Yannis Smaragdis

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Yannis Smaragdis
Born 1946 (age 67–68)
Crete, Greece
Occupation Film director, screenwriter
Years active 1972–present

Yannis Smaragdis (Greek: Γιάννης Σμαραγδής) is a Greek film director.

He was born in Crete in 1946 and studied film in Greece and Paris, France. He appeared in 1972 with his short film Two Three Things... which received the first prize in the Athens Festival as well as a Special Mention in the Montreal Film Festival. Yannis Smaragdis has taught Mass Media courses at the Panteion University of Athens, as well as film direction and screenwriting at film schools in Greece. He has published 2 books: Poetic Geography (1995) and Cavafy (1997) - a literary form of the script of the film Cavafy. Yannis Smaragdis is an honorary member of the Directors Guild of America.

Films[edit]

  • 1975 - Zero Cell – Feature Film. Official participation in the Carlovy-Vary Festival.
  • 1976-1980 - Documentaries for Greek State Television, ERT in North Greece, and many episodes of police series, Ypopsies (Suspicions).
  • 1981 - A Good Night to You Mr. Alexandre – TV Film. A tribute to the life and work of Greek author Alexandros Papadiamantis. It has been broadcast in numerous television stations abroad and has been bought by many museums. It has been broadcast in Greece 30 times.
  • 1982 - Alaloum – Feature film. Box Office record. The most popular film in Greece the last 20 years.
  • 1983 - Homecoming Song – Feature film. State award for Best Feature Film. Official participation in the 13th Moscow International Film Festival.[1]
  • 1985 - Hadjimanuel – TV series. Five 60 minute episodes. Record ratings for Greek television.
  • 1985 - Aegean: From Homer to Elytis – Half-hour documentary.
  • 1987 - Ave Taso Karatasso – TV series. Thirteen 45 minute episodes.
  • 1989 - Hush...Our Country is Sleeping – Television series. Thirteen 45 minute episodes. Highly acclaimed, it is considered the best TV series since the beginning of television broadcasting in Greece.
  • 1990-1993 - Thus Spake the City – Thirteen film essays, 30 minutes each. Poets and Cities. It has been broadcast by many TV stations abroad and bought by many universities including Harvard University and Boston College in the United States. It has also been shown in numerous museums internationally. Best Photography Award for Nikos Smaragdis.
  • 1996 - Cavafy – Feature film about the life of the Greek poet Cavafy. State award for Best Feature film as well as three more state awards. Two international awards for the score of Vangelis in the film festivals of Ghent, Belgium and Valencia, Spain. An official participation in the film festivals of Berlin, Toronto, London, Jerusalem, San Francisco as well as 50 more international film festivals. It was released in cinema theatres in Paris 9 years ago where it is still screened. A box office record in Greece. The Greek nomination for the 1997 European Film Awards.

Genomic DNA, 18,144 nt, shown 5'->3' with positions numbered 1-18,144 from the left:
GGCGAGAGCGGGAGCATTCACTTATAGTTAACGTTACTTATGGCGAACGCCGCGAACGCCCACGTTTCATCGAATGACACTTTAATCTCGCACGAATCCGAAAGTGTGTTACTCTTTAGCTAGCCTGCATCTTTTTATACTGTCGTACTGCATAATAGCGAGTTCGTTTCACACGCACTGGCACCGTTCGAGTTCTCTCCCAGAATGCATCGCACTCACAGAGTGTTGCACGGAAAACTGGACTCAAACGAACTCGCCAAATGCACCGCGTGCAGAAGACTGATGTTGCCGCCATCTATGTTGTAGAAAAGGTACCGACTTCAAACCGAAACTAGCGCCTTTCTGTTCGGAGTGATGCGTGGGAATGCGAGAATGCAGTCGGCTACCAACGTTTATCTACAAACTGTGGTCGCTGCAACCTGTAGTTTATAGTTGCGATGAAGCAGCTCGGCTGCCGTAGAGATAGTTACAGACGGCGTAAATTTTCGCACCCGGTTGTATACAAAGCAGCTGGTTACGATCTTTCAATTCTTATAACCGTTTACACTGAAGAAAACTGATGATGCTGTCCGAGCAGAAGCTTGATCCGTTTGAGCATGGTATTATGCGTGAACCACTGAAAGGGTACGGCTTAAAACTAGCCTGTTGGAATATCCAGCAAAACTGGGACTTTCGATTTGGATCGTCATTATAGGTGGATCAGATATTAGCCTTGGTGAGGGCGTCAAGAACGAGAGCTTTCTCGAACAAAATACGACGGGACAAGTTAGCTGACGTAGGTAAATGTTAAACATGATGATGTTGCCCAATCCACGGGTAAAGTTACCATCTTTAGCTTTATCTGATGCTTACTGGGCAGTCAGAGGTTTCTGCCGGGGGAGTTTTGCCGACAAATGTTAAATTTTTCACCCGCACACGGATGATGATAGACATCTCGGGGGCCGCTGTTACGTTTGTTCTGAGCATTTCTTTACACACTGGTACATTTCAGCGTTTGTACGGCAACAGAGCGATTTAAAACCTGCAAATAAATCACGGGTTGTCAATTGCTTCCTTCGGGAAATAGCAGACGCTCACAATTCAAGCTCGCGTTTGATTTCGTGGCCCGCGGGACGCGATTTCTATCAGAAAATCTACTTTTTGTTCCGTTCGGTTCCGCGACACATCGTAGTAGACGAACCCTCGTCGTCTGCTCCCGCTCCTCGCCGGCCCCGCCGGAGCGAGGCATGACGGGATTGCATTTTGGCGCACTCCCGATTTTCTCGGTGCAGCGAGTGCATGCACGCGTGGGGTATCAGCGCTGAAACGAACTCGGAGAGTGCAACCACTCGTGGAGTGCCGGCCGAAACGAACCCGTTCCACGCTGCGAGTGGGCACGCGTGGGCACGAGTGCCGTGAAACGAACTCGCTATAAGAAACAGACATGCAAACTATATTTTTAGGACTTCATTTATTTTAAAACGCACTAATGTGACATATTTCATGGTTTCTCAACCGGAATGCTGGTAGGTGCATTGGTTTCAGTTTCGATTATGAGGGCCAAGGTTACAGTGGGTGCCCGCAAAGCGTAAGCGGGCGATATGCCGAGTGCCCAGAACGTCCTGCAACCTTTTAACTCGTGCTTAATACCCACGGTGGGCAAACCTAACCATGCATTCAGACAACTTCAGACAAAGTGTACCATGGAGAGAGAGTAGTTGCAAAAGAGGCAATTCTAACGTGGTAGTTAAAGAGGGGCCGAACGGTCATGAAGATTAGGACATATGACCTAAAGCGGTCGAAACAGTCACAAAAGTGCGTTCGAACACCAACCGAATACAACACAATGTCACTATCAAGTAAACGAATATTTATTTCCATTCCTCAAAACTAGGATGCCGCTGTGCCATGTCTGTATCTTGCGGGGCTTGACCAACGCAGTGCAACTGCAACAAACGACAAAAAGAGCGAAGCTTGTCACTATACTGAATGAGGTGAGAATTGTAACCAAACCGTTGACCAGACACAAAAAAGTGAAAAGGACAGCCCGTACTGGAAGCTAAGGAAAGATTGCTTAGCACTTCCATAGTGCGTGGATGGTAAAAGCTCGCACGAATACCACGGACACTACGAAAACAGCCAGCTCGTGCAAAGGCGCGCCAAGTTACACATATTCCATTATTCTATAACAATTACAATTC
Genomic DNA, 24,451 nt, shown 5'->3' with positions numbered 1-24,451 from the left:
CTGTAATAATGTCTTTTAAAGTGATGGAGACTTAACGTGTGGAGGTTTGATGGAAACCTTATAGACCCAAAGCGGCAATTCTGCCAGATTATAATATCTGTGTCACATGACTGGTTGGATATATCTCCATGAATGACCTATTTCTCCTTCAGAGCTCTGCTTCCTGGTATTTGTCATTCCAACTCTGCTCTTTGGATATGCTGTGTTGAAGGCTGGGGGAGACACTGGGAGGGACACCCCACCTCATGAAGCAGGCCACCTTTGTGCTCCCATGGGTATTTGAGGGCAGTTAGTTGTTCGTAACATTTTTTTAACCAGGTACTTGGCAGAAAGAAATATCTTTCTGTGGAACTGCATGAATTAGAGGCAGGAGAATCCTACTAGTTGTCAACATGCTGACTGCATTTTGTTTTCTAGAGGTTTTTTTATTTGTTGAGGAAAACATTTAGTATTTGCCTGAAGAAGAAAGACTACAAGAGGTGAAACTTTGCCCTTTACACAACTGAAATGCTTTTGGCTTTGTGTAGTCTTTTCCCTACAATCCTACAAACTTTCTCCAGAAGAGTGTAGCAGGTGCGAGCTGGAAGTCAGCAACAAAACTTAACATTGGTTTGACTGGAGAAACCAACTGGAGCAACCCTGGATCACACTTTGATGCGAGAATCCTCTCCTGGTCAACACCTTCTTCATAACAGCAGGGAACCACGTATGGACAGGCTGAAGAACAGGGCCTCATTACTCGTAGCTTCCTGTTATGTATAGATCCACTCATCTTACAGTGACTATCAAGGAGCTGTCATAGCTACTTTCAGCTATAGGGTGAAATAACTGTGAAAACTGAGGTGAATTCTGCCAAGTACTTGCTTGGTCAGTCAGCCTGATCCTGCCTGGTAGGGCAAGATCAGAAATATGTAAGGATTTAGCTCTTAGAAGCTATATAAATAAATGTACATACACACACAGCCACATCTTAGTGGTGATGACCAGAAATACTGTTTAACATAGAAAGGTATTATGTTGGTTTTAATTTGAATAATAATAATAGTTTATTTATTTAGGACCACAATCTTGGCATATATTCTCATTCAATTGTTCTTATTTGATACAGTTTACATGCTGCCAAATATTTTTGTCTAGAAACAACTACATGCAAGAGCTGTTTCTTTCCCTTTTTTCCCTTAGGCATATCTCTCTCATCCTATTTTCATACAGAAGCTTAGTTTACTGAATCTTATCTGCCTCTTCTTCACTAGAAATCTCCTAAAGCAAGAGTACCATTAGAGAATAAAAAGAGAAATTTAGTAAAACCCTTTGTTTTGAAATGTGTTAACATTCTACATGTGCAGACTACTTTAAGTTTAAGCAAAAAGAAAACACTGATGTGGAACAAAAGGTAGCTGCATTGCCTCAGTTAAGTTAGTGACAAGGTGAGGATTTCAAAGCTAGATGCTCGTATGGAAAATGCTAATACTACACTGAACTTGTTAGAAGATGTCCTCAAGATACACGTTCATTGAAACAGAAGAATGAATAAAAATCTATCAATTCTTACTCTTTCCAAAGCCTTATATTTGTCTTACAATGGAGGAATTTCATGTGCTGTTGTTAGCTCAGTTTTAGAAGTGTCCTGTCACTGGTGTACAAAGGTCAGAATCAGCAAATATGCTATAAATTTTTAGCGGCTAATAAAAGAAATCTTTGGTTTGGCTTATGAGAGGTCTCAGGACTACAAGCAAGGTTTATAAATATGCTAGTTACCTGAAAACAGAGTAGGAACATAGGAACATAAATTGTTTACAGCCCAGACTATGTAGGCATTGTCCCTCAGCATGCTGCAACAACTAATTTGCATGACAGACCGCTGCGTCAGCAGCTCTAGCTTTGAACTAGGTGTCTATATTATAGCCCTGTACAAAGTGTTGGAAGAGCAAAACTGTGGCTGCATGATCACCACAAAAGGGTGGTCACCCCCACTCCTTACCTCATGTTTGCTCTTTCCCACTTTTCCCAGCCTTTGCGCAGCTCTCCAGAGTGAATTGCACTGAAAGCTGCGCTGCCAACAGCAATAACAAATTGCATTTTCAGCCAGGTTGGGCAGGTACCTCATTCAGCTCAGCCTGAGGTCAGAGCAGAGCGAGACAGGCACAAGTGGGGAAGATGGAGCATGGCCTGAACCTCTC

• 1997 - Opera of the Shadows – Opera, directed by Yannis Smaragdis. Performed at the Athens Opera House.
  • 1998 - I've Brought to Art – Forty 5 minute segments of cultural content for the Greek Television ET1.
  • 2001 - Ta Haidemena Paidia – TV series. Eighteen 32 minute episodes for the Greek Television ET1. Best Actor Award for Sotiris Moustakas.
  • 2003 - Christian Monuments – Documentary on Christian Monuments of Greece, with the participation of Archbishop of Greece. Participation in the Film Festival of Amsterdam.
  • 2004 - Spyros Louis – A tribute on the first Greek modern Olympic Winner, Marathon runner Spiridon Louis (50’). First International Award Guirlande d’Honneur 2004 in the Sports Movies Festival in Milan, Italy.
  • 2007 - El Greco - An International co-production (Greece, Spain, England, Hungary, Italy) about the life of Greek painter, El Greco (Doménicos Theotokópoulos). It is the most expensive co-production in the history of Greek cinematography. Vangelis composed the original soundtrack. Starring: new British actor Nick Ashdon, Greek actor Lakis Lazopoulos, Spanish actors Juan Diego Botto and Laia Marull and others.
  • 2012 - God Loves Caviar

References[edit]

  1. ^ "13th Moscow International Film Festival (1983)". MIFF. Retrieved 2013-03-03. 

External links[edit]